This is a first, an Iraqi film! The story mainly takes place in 2003 during the American invasion and bombing of Baghdad. We see a few people in a mental hospital and with the aid of flashbacks, their tale is told. The flashbacks lead to 1998 when Iraq is bogged down by sanctions. Life is not that great, with people suffering from poverty. Ahlaam is on the verge of marriage, Hassan is having doubts about being in the army because he doesn’t believe in serving Saddam, Mehdi is troubled because he won’t be able to go for higher studies because of his father’s past. These are ordinary people suffering from enough problems already. And then, things get worse in 2003 when the American bombs fall.

Ahlaam is not a happy movie, it can’t be. Things gets worse for the main character as the film moves along. First her marriage is ruined because her fiancée is taken by the Iraqi police. She is pushed to the ground which subsequently damages her mind. But over the years, her mental situation gets worse. The American invasion causes the looters to move into the mental hospital she and her fiancée are in. She escapes, but only to an unsafe deserted Baghdad. Her fate is unresolved at the end, but it is clear, it can’t be hopeful.

There will be plenty of American movies based in Iraq over the coming years, but none will give voice to the Iraqi people. The truth is the Iraqi people suffered under Saddam and now without him, things are worse for them. The looting, the uncertainty, the lack of electricity, no water and a hostile world are all a few men's doing. This is their legacy yet the men in power will never admit their mistake. A country which was already backward would never have been a threat. And now it is more backward, except for the oil.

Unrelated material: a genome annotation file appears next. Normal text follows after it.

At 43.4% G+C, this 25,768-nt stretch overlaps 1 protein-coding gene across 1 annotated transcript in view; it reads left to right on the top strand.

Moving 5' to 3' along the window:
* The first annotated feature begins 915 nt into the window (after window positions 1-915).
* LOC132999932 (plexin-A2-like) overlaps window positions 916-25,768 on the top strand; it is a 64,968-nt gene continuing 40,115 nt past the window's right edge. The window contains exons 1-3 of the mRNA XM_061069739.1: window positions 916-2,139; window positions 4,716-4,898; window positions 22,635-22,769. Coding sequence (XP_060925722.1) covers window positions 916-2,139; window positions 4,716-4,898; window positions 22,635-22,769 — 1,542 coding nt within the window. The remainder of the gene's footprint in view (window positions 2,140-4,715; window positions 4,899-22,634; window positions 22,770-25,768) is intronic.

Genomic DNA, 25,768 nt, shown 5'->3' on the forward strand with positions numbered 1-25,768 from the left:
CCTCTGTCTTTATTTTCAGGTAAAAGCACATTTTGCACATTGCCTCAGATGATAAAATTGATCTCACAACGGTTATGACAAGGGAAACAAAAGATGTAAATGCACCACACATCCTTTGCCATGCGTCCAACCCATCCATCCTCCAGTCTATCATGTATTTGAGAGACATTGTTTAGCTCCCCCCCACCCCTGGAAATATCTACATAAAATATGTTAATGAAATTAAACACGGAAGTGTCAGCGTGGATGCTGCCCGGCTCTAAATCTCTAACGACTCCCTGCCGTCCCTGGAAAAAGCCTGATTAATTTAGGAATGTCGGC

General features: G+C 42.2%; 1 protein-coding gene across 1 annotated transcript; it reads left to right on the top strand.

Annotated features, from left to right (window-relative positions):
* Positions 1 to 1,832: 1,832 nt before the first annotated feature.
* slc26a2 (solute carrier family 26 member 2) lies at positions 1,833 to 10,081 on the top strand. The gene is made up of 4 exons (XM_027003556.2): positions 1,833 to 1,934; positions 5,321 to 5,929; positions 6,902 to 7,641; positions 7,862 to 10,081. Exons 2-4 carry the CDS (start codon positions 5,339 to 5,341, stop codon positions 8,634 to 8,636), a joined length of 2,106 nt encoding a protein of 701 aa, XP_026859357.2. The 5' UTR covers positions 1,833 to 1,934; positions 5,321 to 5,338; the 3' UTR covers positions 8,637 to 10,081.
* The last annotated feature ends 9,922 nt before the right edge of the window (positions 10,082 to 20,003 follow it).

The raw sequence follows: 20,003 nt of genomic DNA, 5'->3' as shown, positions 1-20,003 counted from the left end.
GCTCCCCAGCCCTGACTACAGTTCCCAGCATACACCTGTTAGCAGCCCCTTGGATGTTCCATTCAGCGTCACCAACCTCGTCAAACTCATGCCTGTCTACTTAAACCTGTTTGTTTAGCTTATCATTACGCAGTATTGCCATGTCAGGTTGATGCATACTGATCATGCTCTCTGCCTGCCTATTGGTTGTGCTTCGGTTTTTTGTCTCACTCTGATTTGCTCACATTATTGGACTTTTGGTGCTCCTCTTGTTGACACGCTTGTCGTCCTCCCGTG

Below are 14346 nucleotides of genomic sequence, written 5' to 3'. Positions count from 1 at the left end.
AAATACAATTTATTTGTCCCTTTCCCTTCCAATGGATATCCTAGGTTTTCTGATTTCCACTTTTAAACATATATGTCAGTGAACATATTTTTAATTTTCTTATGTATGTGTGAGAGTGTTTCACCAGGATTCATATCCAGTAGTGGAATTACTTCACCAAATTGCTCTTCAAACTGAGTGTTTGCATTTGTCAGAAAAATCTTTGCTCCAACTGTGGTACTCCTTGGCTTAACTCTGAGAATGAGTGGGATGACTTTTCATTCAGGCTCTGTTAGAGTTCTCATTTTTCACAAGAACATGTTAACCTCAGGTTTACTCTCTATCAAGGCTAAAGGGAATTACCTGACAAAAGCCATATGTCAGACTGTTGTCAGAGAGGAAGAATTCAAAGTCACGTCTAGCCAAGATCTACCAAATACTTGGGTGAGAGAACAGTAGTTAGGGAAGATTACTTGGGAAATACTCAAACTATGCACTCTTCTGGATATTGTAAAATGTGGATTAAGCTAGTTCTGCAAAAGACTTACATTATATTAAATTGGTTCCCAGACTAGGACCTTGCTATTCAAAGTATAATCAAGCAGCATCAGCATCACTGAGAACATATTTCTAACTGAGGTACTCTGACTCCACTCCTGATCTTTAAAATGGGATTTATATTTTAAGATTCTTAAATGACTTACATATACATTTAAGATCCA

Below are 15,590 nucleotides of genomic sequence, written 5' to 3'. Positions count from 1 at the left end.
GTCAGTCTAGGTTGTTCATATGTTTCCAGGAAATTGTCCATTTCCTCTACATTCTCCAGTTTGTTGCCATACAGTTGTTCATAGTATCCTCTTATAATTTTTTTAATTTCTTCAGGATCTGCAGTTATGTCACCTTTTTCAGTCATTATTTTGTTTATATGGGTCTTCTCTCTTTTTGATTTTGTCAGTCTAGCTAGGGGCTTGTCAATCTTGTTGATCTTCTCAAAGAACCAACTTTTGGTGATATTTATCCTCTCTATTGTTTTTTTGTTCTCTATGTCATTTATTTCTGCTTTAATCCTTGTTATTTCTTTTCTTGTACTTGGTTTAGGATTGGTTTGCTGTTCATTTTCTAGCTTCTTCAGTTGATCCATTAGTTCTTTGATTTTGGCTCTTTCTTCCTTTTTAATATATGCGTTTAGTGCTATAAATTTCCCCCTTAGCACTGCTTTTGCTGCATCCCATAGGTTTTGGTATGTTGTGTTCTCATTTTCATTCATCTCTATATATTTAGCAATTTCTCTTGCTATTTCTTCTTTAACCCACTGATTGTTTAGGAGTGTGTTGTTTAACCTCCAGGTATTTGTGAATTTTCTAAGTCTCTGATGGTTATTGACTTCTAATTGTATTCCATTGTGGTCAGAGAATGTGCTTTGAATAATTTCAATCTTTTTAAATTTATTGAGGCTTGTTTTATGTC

Mukhsin (2006, Malaysia, Yasmin Ahmad): Rating 8/10

Note: I pre-viewed this as part of the Calgary Pan-Asian Film festival back in Jan 2007.

I have to admit that I am starting to like Yasmin Ahmad’s refreshing approach to families and love stories. I adored her 2005 film Sepet which was just wonderful. Mukhsin is the third film in Ahman's trilogy about the character Orked. Sepet featured Orked's first teenage love, Gubra was about marriage and adulthood while Mukhsin rewinds the clock to the start of Orked's childhood. Plenty of tender moments and a touching cameo from the love-struck Sepet couple. And Orked's warm and effectionate family are all back!

Tambogrande: mangos, murder, mining (2006, Peru, Ernesto Cabellos & Stephanie Boyd): Rating 7/10